Custom Imagery on a Budget
You have a killer concept that demands very specific, custom imagery. You’re not finding the right photos at any stock photo house, but the budget isn’t huge. What next? Your concept doesn’t have to be forgotten. The first thought might be to do a custom photo shoot. But that involves hiring the right photographer and models, finding the perfect locations and props, scheduling weeks in advance, and waiting to get the photos back from the photographer. Ka-ching and tick tock.
As a fast and cost-effective alternative, I often use a technique called compositing. I purchase stock photos (iStock and Getty are my favorites, and I try to purchase royalty-free images whenever possible) and piece them together to create custom imagery. This has become a perfect solution in the age of the pandemic, when marketing efforts are still going strong but a custom, in-person photo shoot is not an option.
There is a lot of thought and strategy behind choosing stock photos or the composite will not look realistic. This is also even more imperative if you’re creating a series of composite images so that they feel like a cohesive series that was custom shot.
A project I recently worked on demanded very specific imagery that wasn’t available in a stock library. Compositing to the rescue! I’ll walk you through how I did it:
The Creative Brief:
Create three product information sheets featuring images that show the concept of beauty and sustainability by using women wearing greenery as jewelry. Needs to be three women of different ethnicities for inclusion. They all need to be looking at an open box that features a leaf pattern that works with the greenery jewelry. The color of the inside of the boxes should match the models’ makeup. One set of greenery needs to include hemp leaves to promote a hemp-based product. The end use is a high-quality print piece, so the Photoshop work needs to be flawless.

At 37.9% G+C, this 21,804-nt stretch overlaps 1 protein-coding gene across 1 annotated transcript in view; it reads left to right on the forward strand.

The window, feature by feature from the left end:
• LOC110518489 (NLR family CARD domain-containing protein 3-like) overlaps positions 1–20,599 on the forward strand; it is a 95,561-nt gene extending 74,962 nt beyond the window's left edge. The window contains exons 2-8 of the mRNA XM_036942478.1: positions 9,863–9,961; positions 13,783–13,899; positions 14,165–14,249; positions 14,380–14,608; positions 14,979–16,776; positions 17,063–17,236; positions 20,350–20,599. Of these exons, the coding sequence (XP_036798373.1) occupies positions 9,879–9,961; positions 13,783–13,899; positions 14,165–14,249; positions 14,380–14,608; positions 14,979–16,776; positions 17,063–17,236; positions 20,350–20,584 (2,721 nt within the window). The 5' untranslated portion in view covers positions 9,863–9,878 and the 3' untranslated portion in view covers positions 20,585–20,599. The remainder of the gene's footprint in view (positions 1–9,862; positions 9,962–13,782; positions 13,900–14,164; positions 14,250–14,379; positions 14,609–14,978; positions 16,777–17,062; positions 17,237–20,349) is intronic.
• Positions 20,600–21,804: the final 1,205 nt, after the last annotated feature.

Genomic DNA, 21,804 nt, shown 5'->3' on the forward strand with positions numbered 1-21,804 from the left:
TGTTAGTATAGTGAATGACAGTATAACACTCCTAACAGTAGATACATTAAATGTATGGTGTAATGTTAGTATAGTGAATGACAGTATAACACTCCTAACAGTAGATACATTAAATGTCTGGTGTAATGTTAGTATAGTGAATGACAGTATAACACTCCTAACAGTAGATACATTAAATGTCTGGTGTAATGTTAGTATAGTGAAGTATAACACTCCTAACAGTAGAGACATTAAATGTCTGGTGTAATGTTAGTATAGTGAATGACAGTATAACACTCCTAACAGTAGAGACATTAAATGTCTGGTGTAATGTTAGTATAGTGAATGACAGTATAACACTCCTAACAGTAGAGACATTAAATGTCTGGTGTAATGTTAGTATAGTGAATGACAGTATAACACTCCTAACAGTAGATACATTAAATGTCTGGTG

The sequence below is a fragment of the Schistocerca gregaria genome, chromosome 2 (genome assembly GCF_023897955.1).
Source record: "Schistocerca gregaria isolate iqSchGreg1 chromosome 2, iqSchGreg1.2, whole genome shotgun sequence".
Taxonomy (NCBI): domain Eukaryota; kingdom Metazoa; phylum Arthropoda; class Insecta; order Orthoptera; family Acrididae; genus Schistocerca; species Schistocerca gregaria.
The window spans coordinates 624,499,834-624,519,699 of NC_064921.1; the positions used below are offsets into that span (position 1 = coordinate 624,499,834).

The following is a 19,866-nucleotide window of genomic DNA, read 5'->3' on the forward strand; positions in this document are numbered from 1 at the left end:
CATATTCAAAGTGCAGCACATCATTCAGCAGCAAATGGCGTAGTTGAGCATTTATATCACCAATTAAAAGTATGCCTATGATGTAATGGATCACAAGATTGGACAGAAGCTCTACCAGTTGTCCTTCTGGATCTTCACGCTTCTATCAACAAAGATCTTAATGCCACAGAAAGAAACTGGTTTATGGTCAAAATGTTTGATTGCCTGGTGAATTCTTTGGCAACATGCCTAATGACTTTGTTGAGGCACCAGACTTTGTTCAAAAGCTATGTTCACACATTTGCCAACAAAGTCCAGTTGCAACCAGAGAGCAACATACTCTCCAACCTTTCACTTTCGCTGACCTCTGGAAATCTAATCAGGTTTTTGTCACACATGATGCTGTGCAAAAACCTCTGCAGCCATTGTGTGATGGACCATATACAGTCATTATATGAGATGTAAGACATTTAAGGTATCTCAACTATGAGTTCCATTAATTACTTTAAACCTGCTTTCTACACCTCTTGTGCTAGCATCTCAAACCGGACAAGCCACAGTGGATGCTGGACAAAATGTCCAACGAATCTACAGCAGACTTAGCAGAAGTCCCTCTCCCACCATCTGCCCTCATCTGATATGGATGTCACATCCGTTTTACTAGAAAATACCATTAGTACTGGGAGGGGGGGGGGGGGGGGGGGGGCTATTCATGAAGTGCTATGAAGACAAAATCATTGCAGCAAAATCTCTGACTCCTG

What I’m thinking as I’m searching for the raw “ingredient” images:
All the lighting and camera angles need to match or be similar enough so that I can make the photos work together. All of the women need to be looking in a specific direction to work with the layout of the project. They need to be head shots shot so I don’t have to crop in and compromise image quality. They need to be wearing minimal or no clothing or jewelry so that the greenery goes in seamlessly.
Give the model a greenery hairpiece, add a shoulder strap to simulate a dress or shirt strap, replace her ring with a leaf ring, brighten lipstick and nail polish to make it more orange.
Flip the model so she’s looking the other way. Replace the collar necklace with a greenery collar. Brighten lipstick and eye shadow to make it more pink.
Flip the model so she’s looking the other way. Use the hemp leaf wreath as a necklace. Make eye shadow and lipstick purple. Tweak the hemp pattern to be a little more elegant.
The Final Series:
And there you have it. A complete set of custom imagery for a fraction of the cost, time and logistics of a custom photo shoot.
Aaren Reggis Sela
If you want to use the photo it would also be good to check with the artist beforehand in case it is subject to copyright. Best wishes. Aaren Reggis Sela
You are absolutely correct, and thank you for bringing this issue up! never use photos without permission from the photographer, and if the subject is a recognizable person, make sure the photo comes with a model release. 99% of the time I use photos from reputable stock houses that grant royalty free usage to avoid any copyright issues. Otherwise I’ll work with the photographer to ensure the correct permissions are in place.
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